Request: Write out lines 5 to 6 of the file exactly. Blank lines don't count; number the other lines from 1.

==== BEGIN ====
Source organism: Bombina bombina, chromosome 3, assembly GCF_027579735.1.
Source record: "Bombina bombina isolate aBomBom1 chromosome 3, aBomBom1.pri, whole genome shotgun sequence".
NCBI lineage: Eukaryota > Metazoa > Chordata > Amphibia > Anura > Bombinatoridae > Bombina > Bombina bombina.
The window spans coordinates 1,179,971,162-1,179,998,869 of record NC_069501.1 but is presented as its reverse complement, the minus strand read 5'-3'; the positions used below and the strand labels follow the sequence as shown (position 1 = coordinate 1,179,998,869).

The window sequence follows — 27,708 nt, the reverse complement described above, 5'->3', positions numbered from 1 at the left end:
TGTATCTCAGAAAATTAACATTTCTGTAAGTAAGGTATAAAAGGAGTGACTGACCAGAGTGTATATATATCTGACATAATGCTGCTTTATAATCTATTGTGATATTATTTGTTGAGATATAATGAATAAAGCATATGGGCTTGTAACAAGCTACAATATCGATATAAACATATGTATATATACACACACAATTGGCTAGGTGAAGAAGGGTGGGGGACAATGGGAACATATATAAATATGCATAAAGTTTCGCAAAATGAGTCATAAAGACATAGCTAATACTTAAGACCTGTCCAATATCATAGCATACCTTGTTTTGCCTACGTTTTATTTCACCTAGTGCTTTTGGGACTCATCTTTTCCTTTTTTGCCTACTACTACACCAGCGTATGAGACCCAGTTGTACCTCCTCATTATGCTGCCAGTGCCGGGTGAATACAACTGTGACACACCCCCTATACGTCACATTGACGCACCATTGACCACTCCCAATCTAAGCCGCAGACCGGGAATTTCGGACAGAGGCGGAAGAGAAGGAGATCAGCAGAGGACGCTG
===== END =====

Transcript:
The window sequence follows — 27,708 nt, the reverse complement described above, 5'->3', positions numbered from 1 at the left end:
TGTATCTCAGAAAATTAACATTTCTGTAAGTAAGGTATAAAAGGAGTGACTGACCAGAGTGTATATATATCTGACATAATGCTGCTTTATAATCTATTGTGATATTATTTGTTGAGATATAATGAATAAAGCATATGGGCTTGTAACAAGCTACAATATCGATATAAACATATGTATATATACACACACAATTGGCTAGGTGAAGAAGGGTGGGGGACAATGGGAACATATATAAATATGCATAAAGTTTCGCAAAATGAGTCATAAAGACATAGCTAATACTTAAGACCTGTCCAATATCATAGCATACCTTGTTTTGCCTACGTTTTATTTCACCTAGTGCTTTTGGGACTCATCTTTTCCTTTTTTGCCTACTACTACACCAGCGTATGAGACCCAGTTGTACCTCCTCATTATGCTGCCAGTGCCGGGTGAATACAACTGTGACACACCCCCTATACGTCACATTGACGCACCATTGACCACTCCCAATCTAAGCCGCAGACCGGGAATTTCGGACAGAGGCGGAAGAGAAGGAGATCAGCAGAGGACGCTG